“I don’t wanna talk / About things we’ve gone through / Though it’s hurting me / Now it’s history / …. / The winner takes it all / The loser has to fall / It’s simple and it’s plain / Why should I complain?”
In the first three seasons of BETTER CALL SAUL, Jimmy McGill always had purpose. He’d become a lawyer to impress a girl, to impress his brother, to prove himself to the world. His relationships with those two people, and with his elderly clients, inspired him, tethered him. His brother was certainly right that Jimmy would always cut corners and be an outsider, a maverick, but his insistence that Jimmy’s fundamental nature was careless and amoral – while perhaps true – seemed much more a self-fulfilling prophecy than anything grounded in his psychological reality. Well, two of those three relationships inspiring Jimmy to, well, not “break bad”, were completely and utterly terminated by the end of the show’s third season. Left relatively untethered, rudderless, and with nearly everyone insisting on his – a man trying his best to be sincere – insincerity, what was he to do, but…curdle?
Co-showrunner Vince Gilligan was largely absent for this season, and while perhaps it’s unrelated, it does feel noticeably distinct from the first three. It’s colder, and lacks the emotiveness and very apparent high emotional stakes of earlier seasons (understandable in terms of how the third season ended). It’s shaggier, more episodic, less coherent, worse at juggling and parallelling its subplots. Arbitrary divisions give characters like Mike effectively two five-episode arcs, whereas characters like Nacho quickly drop off the map entirely. Perhaps the laser focus of season three really did take two seasons to build up to, but it’s noticeable how much looser and less defined things are here. Still, the finale positions Jimmy and Mike’s stories as such clear counterpoints, headed in the same direction in very different ways, better than any episode before it, and asserts the looming gravitational pull of BREAKING BAD chillingly. The whole drive of the show has always been the dramatic irony of the tragedy that is what the characters end up being in BREAKING BAD, but to finally progress so far along that moral regress and devolution is sickening in the worst (read: best) way.
[Season four spoilers below the cinegrid]
Jimmy’s depression and inwardness in the black-and-white tone poem flashforwards at the start of every season suggest that eventually he does look inward and process things in his life like the death of his brother. And for most of the premiere of season four, he does grieve his brother, or at least is actively processing his death. But when he learns that an act of spite – his sneaky way to alert an insurance company about what a disaster Chuck had become, which saw his rates raised to a degree that made his employment untenable and saw him spiral out even further then he had been – is what at least Howard thinks triggered the suicide, Jimmy completely shuts down. He compartmentalises Chuck’s death completely, and there is not a single moment in the rest of the season where he processes the death, or even his relationship with his brother, at all. Jimmy hating his brother would be understandable, but their final conversation (where Chuck emotionally invalidated Jimmy, told him he’d never cared about him, and said that Jimmy would always be an amoral delinquent and should therefore just embrace it), and Jimmy’s part in triggering the suicide, saw Jimmy just shut off thought about his brother completely. He knows what he’s doing, and does consider going to a therapist as Kim pushes, but Howard’s own breakdown, and the fact that therapy would force Jimmy to confront his own feelings and stop feeling scot-free in the way Chuck had encouraged, all see him refuse to do so.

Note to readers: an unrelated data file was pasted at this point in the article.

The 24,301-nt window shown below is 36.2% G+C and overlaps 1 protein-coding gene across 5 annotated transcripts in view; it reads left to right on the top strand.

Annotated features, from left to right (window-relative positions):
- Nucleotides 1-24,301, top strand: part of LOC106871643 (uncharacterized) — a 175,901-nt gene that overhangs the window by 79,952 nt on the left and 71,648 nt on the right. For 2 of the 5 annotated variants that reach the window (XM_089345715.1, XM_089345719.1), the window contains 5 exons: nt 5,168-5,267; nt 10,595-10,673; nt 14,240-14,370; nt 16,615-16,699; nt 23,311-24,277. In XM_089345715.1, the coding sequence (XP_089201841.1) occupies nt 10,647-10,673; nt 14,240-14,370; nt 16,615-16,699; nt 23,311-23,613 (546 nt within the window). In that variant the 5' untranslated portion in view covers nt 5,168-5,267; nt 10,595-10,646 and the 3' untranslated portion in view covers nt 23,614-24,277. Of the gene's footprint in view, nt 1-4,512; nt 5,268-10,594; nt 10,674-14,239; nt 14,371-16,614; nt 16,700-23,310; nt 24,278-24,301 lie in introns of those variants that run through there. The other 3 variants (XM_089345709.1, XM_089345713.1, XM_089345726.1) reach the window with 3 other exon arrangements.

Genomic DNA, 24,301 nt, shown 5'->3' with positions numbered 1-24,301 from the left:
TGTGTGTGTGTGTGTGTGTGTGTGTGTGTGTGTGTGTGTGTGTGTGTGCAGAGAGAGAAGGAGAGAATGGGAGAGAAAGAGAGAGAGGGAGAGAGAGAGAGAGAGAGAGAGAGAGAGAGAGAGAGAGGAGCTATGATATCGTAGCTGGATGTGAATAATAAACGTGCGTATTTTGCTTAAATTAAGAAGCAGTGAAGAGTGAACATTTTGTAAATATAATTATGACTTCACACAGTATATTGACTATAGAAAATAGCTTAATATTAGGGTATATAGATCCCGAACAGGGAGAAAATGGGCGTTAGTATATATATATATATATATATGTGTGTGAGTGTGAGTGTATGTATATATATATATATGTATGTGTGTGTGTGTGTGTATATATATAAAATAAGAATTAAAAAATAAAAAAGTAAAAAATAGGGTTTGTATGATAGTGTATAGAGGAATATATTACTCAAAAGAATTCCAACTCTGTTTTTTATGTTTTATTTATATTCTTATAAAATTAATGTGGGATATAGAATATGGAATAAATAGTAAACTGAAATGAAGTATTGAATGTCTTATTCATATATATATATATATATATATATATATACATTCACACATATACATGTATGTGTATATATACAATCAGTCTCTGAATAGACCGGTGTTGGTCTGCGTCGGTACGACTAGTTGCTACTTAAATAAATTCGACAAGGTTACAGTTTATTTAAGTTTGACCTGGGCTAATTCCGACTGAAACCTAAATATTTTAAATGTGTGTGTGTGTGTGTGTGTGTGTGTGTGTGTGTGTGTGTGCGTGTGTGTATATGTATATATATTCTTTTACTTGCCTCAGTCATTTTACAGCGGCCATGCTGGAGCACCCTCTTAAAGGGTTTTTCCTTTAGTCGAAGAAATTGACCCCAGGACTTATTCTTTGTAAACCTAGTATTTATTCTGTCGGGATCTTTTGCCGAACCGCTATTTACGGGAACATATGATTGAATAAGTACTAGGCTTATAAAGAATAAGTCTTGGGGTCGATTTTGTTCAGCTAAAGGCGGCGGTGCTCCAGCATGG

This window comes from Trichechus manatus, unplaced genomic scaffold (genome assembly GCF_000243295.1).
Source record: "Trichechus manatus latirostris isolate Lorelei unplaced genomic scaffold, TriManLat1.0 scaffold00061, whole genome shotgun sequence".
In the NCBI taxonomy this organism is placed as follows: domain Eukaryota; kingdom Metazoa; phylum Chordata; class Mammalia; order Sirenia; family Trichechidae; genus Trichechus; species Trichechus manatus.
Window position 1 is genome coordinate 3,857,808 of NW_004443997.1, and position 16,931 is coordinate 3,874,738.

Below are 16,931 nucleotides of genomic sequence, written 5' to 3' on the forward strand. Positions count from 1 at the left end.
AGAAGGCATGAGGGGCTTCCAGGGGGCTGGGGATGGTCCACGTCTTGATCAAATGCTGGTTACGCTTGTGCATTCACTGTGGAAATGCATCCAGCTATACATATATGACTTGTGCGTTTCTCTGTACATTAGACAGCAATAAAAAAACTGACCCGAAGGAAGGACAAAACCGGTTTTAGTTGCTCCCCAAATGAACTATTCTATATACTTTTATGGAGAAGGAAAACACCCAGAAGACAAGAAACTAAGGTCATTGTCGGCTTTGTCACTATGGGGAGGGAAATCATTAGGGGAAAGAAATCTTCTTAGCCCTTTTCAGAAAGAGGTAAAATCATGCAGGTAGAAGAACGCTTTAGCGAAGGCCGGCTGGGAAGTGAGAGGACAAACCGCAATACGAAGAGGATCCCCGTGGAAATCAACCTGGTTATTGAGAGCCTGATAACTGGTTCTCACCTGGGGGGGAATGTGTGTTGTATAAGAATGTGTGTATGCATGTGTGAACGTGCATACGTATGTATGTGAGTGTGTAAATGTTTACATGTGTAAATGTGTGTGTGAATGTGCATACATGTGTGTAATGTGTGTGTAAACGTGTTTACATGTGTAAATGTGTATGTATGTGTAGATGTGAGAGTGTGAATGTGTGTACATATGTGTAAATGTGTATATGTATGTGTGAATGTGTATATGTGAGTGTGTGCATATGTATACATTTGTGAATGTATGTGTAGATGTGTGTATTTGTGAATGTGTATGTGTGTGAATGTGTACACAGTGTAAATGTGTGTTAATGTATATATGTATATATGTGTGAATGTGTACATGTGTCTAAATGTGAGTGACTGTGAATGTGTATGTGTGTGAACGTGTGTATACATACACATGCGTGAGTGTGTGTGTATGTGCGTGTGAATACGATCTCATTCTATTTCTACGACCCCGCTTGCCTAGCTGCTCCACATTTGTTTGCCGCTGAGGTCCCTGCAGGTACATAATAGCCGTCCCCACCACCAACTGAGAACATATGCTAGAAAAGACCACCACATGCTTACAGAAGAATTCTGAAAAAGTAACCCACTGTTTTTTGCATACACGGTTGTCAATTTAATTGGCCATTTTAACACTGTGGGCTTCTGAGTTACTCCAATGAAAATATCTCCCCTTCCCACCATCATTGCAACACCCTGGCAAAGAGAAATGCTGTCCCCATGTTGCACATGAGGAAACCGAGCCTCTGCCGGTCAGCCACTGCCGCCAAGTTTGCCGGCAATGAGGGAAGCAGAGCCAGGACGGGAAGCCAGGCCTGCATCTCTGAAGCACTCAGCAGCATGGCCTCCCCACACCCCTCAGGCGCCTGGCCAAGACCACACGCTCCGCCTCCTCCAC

Even for all that, Jimmy does sincerely still want to be a lawyer, work with Kim, and “do good” (at least, do law relatively above-the-board), but what’s the worst thing one can say to someone sincerely making an effort? That they’re insincere. And that’s what he’s told, directly even, when he’s refused the right to become a lawyer again because he didn’t mope about his deceased brother. So he capitalises on that fact, and in being as supremely insincere and conniving as he can be, convinces everyone with his faux-sincerity, with emotions he doesn’t feel, words on a relationship that wasn’t, grief he hasn’t even processed. “This is not what fine looks like,” said Howard to Chuck when he was breaking down last season. It’s another sort of McGill self-fulfilling prophecy of sorts, that Jimmy had to fake feeling something he wasn’t, being someone he isn’t, to be accepted as sincere. What possible motivation would he have for any actual sincerity in future, to anyone besides Kim at least? He mistakenly thought Kim of a mind with him, given she’s the one that pointed out to him his mental blockage of Chuck is why people think he’s insincere, but the soulless lack of processing his brother’s death in the last scene of the season clearly has put an even bigger gulf between the couple than had been looming for the season (most brilliantly displayed earlier in the season, in a split-screen montage of their daily routines seeing them grow increasingly separate).